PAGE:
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Why I Liked Australia Better When Politicians Didn't Know About Technology

Late last week I was perusing the Coalition’s plan for child safety online. It’s a rigid document that proposes strict plans for pursuing court action against cyberbullies, and a proposal that would see age-appropriateness ratings and classifications slapped onto mobile phone products. Respectfully, I would like to label this plan as a load of tosh. I liked Australia better when our politicians didn’t care about technology. Here’s why.

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The Coalition’s 11-page document on the cybersafety of children (PDF) is a very serious document that talks about committees, action plans and processes. Here’s the long and short of it.

The Coalition — like the Government — wants to keep kids safe online. That’s a great idea, how are they going to do it?

Well, they plan on appointing a Children’s e-Safety Commissioner as a one-stop shop for parents, children and teachers. This commissioner would — among other things — act to swiftly remove offensive content from websites like Facebook and Twitter within 24 hours of a complaint being made. After that, the case can go to trial if required.

The plan also calls for mobile phone manufacturers to work with the office of the aforementioned Commissioner to slap appropriateness and warning labels on smartphones so that parents understand what the phones can do and how suitable they are for their children.

Phones would be “rated” like a movie or video game, with appropriateness scales going from Suitable for 0-12 and Suitable for 13-16. Also, smartphone manufacturers would be required to sell handsets with parental controls engaged so as to protect children from harmful material if their parents don’t know much about tech.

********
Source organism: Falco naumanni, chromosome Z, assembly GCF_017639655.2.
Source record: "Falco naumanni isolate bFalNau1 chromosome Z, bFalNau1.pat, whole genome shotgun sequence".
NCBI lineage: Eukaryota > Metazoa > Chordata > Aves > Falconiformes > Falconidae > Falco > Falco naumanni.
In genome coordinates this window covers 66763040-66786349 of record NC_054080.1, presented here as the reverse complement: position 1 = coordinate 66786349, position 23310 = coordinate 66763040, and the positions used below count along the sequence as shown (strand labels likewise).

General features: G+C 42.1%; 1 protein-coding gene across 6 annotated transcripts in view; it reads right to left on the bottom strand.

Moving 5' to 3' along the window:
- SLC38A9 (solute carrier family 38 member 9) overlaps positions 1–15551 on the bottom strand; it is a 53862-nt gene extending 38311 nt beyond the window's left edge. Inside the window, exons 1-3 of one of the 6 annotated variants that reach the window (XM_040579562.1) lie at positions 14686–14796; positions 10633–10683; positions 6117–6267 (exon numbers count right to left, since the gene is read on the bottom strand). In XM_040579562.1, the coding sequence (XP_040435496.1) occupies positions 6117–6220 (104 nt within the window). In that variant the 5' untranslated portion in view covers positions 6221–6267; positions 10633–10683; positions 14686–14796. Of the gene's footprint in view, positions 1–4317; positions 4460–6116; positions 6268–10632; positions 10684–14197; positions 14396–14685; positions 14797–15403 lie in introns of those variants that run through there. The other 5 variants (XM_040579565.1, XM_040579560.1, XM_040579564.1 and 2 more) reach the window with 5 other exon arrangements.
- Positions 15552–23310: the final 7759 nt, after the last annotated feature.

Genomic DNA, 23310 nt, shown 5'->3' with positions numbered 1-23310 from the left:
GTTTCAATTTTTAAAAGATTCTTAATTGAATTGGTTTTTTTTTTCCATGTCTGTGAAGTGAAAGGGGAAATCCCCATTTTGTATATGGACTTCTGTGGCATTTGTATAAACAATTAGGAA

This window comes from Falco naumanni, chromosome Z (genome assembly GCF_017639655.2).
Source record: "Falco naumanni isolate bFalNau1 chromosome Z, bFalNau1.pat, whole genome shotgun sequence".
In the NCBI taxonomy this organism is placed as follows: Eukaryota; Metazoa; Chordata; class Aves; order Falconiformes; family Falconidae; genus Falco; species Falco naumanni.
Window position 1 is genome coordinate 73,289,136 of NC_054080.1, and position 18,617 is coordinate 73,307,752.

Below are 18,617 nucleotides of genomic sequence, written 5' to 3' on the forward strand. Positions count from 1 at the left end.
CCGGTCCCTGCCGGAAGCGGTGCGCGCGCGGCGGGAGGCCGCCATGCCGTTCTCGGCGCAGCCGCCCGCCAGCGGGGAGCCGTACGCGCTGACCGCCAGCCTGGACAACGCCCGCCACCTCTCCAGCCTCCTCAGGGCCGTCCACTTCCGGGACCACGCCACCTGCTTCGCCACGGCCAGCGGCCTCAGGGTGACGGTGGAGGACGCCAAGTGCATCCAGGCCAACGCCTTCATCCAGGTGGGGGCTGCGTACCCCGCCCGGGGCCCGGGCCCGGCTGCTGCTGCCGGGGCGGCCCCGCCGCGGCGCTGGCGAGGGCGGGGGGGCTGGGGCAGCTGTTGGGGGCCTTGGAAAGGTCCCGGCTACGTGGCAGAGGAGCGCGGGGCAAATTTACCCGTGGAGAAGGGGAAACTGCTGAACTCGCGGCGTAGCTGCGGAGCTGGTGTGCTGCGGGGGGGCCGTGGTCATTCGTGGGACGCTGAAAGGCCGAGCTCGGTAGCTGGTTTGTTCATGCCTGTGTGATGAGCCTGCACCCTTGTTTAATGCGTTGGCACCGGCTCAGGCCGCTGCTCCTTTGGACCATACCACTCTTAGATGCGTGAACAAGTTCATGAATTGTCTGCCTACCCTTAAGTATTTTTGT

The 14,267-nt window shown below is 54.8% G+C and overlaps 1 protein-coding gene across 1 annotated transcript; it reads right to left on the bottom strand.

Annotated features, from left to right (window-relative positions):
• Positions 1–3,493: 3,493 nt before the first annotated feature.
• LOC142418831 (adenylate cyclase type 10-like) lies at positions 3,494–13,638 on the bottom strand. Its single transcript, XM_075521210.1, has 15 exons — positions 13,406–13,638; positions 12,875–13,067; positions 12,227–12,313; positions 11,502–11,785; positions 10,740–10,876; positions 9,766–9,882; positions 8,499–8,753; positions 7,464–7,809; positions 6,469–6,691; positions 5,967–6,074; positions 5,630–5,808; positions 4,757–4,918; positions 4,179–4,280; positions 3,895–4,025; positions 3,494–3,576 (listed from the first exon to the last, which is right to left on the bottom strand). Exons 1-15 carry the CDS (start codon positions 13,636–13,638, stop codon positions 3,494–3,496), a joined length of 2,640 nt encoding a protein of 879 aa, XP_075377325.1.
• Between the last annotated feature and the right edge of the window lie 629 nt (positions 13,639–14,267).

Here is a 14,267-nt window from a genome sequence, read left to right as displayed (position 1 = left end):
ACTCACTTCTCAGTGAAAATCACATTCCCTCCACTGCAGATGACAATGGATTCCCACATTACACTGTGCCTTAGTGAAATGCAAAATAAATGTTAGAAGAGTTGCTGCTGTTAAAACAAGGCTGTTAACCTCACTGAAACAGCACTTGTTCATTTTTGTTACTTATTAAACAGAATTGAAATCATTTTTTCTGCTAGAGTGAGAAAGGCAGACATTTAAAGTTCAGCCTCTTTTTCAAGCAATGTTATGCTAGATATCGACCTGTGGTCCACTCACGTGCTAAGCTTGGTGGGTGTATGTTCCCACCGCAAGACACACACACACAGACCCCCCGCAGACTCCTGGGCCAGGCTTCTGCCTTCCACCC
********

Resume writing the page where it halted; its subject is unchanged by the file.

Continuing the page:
The Government this afternoon butted in and said that they’re glad the Coalition supports similar strategies for protecting children online as they have been for the last three years. Tee hee, haw haw.

Regardless of who says what in the polito-sphere, I call bullshit on this so-called strategy. Here’s an example:

I could go out right now and take a life with the spoon I used to eat my delicious lunch. Does that mean that all spoons need to have a warning label on them based on how sharp they are? Will that lead to the banning of sporks? Will we all have to resort to eating food with our hands again because a child might hurt itself on a simple spoon? Does my mum know I’m using sharp spoons, or is her level of education about cutlery something the government needs to commission an action committee meeting for?

Of course, this is reductio ad absurdum. That’s obviously not going to happen, but you can see what I mean.

I can leave a Facebook comment on your Wall telling you that you’re a lovely person. Conversely, I can leave a comment on the same Wall telling you what a giant douche you are. Whether or not it’s true is irrelevant: it can still happen. The way a Facebook post is used comes down to the behaviour of the individual.

Just because people can get on Facebook and call other people douchebags doesn’t make that the fault of Facebook. It makes it the fault of the individual and/or the individual’s upbringing and/or education. Why was that person never told that calling people names isn’t appropriate? If they were told, why isn’t anyone helping them to understand? That’s the failure of society, parenting and the education system. Not Facebook.

Run education nights for parents, send stuff out in the mail, run television ads, start websites, talk about issues to educate parents and teachers about what is possible online. Enforcement should come down to the parents and teachers, and not to some faceless G-Man who says that all phones should be rated “G” for kids, or that social networks need to take more responsibility for people being arsehats online.

If this was the policy five years ago, Australia would have never got Facebook, or Twitter, or Google Plus, because these companies wouldn’t want to deal with a country that gets them to jump through nonsense hoops as a result of political grandstanding. Australia wouldn’t have got the iPhone, or the HTC Desire, or the Lumia 900, because it’s hard enough selling a phone here without having to go through more work to get it “rated for children”.

I liked it when the government didn’t know about technology, because then it was up to parents to actually parent their kids, and I could go about buying gadgets, which were and still are intended for adults, in peace.


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